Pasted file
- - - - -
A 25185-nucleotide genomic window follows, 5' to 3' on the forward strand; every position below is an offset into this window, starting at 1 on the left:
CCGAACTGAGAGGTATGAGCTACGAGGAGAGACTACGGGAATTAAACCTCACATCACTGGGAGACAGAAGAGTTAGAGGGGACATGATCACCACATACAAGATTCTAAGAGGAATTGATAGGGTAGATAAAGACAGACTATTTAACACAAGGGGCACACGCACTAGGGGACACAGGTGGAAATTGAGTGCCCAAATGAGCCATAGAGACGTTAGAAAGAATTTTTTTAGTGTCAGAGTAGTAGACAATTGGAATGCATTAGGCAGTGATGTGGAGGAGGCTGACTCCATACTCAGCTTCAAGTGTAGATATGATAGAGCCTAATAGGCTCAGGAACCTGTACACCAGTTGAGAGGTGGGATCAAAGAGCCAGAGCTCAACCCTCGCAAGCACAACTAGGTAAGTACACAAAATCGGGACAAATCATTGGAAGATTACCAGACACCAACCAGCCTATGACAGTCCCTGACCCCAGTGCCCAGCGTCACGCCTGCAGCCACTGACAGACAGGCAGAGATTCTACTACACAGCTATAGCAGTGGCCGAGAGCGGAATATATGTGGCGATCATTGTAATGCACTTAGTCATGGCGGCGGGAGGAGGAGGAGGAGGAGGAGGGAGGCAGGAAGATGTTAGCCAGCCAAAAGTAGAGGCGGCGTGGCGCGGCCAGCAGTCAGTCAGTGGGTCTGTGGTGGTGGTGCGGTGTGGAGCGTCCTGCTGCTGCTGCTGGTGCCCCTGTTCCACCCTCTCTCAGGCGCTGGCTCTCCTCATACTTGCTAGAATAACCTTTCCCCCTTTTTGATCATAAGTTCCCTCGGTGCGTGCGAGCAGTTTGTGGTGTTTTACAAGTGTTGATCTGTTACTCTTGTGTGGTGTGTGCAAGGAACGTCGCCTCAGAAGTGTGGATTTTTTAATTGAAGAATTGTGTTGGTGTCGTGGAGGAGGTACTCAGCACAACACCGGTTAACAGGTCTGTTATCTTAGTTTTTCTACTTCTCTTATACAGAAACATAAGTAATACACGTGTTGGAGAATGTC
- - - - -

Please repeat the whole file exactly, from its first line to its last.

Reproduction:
A 25185-nucleotide genomic window follows, 5' to 3' on the forward strand; every position below is an offset into this window, starting at 1 on the left:
CCGAACTGAGAGGTATGAGCTACGAGGAGAGACTACGGGAATTAAACCTCACATCACTGGGAGACAGAAGAGTTAGAGGGGACATGATCACCACATACAAGATTCTAAGAGGAATTGATAGGGTAGATAAAGACAGACTATTTAACACAAGGGGCACACGCACTAGGGGACACAGGTGGAAATTGAGTGCCCAAATGAGCCATAGAGACGTTAGAAAGAATTTTTTTAGTGTCAGAGTAGTAGACAATTGGAATGCATTAGGCAGTGATGTGGAGGAGGCTGACTCCATACTCAGCTTCAAGTGTAGATATGATAGAGCCTAATAGGCTCAGGAACCTGTACACCAGTTGAGAGGTGGGATCAAAGAGCCAGAGCTCAACCCTCGCAAGCACAACTAGGTAAGTACACAAAATCGGGACAAATCATTGGAAGATTACCAGACACCAACCAGCCTATGACAGTCCCTGACCCCAGTGCCCAGCGTCACGCCTGCAGCCACTGACAGACAGGCAGAGATTCTACTACACAGCTATAGCAGTGGCCGAGAGCGGAATATATGTGGCGATCATTGTAATGCACTTAGTCATGGCGGCGGGAGGAGGAGGAGGAGGAGGAGGGAGGCAGGAAGATGTTAGCCAGCCAAAAGTAGAGGCGGCGTGGCGCGGCCAGCAGTCAGTCAGTGGGTCTGTGGTGGTGGTGCGGTGTGGAGCGTCCTGCTGCTGCTGCTGGTGCCCCTGTTCCACCCTCTCTCAGGCGCTGGCTCTCCTCATACTTGCTAGAATAACCTTTCCCCCTTTTTGATCATAAGTTCCCTCGGTGCGTGCGAGCAGTTTGTGGTGTTTTACAAGTGTTGATCTGTTACTCTTGTGTGGTGTGTGCAAGGAACGTCGCCTCAGAAGTGTGGATTTTTTAATTGAAGAATTGTGTTGGTGTCGTGGAGGAGGTACTCAGCACAACACCGGTTAACAGGTCTGTTATCTTAGTTTTTCTACTTCTCTTATACAGAAACATAAGTAATACACGTGTTGGAGAATGTC